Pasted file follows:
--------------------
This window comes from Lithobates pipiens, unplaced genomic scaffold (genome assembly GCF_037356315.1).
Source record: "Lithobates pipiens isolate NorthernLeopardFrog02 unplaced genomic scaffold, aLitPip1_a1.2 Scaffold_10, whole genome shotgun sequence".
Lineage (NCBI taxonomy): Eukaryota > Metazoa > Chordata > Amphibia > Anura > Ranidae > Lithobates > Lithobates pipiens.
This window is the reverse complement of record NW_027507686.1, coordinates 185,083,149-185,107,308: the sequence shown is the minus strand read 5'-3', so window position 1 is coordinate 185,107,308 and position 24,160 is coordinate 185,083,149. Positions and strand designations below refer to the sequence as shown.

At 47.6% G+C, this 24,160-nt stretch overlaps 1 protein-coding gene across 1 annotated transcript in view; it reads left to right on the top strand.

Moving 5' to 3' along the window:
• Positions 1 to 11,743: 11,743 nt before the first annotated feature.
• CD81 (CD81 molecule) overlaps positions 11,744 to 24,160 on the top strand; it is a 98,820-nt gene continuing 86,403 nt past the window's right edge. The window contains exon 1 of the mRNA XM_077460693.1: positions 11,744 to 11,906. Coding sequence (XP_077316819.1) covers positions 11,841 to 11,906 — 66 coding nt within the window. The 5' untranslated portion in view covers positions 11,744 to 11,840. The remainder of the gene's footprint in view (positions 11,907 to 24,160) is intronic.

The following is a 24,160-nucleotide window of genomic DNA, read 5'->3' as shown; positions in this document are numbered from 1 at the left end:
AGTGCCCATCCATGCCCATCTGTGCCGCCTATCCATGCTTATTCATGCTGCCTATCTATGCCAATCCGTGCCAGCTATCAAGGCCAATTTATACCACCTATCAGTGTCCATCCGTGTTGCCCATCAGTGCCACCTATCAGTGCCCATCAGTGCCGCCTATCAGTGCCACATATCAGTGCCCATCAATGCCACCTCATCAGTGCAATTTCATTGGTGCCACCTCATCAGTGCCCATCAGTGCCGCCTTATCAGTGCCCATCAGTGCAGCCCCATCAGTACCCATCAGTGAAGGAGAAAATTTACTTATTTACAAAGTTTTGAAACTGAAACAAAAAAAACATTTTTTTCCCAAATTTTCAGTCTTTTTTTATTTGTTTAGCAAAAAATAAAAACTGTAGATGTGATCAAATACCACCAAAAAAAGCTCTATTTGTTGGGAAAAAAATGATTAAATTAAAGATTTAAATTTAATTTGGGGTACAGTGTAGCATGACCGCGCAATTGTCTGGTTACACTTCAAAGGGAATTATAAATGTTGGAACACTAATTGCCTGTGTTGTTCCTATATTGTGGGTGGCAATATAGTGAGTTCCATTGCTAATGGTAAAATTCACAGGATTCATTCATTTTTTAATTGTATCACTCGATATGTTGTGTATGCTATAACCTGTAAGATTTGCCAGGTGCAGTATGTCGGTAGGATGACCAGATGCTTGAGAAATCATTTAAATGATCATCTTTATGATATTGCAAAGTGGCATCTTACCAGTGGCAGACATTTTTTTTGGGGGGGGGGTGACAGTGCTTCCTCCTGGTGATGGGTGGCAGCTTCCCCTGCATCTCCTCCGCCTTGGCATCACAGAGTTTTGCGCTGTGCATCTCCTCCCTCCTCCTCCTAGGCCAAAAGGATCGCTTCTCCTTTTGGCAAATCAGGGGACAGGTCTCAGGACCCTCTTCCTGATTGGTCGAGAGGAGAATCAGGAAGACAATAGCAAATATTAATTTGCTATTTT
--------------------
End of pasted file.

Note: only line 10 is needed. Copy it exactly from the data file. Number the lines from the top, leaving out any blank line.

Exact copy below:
AGTGCCCATCCATGCCCATCTGTGCCGCCTATCCATGCTTATTCATGCTGCCTATCTATGCCAATCCGTGCCAGCTATCAAGGCCAATTTATACCACCTATCAGTGTCCATCCGTGTTGCCCATCAGTGCCACCTATCAGTGCCCATCAGTGCCGCCTATCAGTGCCACATATCAGTGCCCATCAATGCCACCTCATCAGTGCAATTTCATTGGTGCCACCTCATCAGTGCCCATCAGTGCCGCCTTATCAGTGCCCATCAGTGCAGCCCCATCAGTACCCATCAGTGAAGGAGAAAATTTACTTATTTACAAAGTTTTGAAACTGAAACAAAAAAAACATTTTTTTCCCAAATTTTCAGTCTTTTTTTATTTGTTTAGCAAAAAATAAAAACTGTAGATGTGATCAAATACCACCAAAAAAAGCTCTATTTGTTGGGAAAAAAATGATTAAATTAAAGATTTAAATTTAATTTGGGGTACAGTGTAGCATGACCGCGCAATTGTCTGGTTACACTTCAAAGGGAATTATAAATGTTGGAACACTAATTGCCTGTGTTGTTCCTATATTGTGGGTGGCAATATAGTGAGTTCCATTGCTAATGGTAAAATTCACAGGATTCATTCATTTTTTAATTGTATCACTCGATATGTTGTGTATGCTATAACCTGTAAGATTTGCCAGGTGCAGTATGTCGGTAGGATGACCAGATGCTTGAGAAATCATTTAAATGATCATCTTTATGATATTGCAAAGTGGCATCTTACCAGTGGCAGACATTTTTTTTGGGGGGGGGGTGACAGTGCTTCCTCCTGGTGATGGGTGGCAGCTTCCCCTGCATCTCCTCCGCCTTGGCATCACAGAGTTTTGCGCTGTGCATCTCCTCCCTCCTCCTCCTAGGCCAAAAGGATCGCTTCTCCTTTTGGCAAATCAGGGGACAGGTCTCAGGACCCTCTTCCTGATTGGTCGAGAGGAGAATCAGGAAGACAATAGCAAATATTAATTTGCTATTTT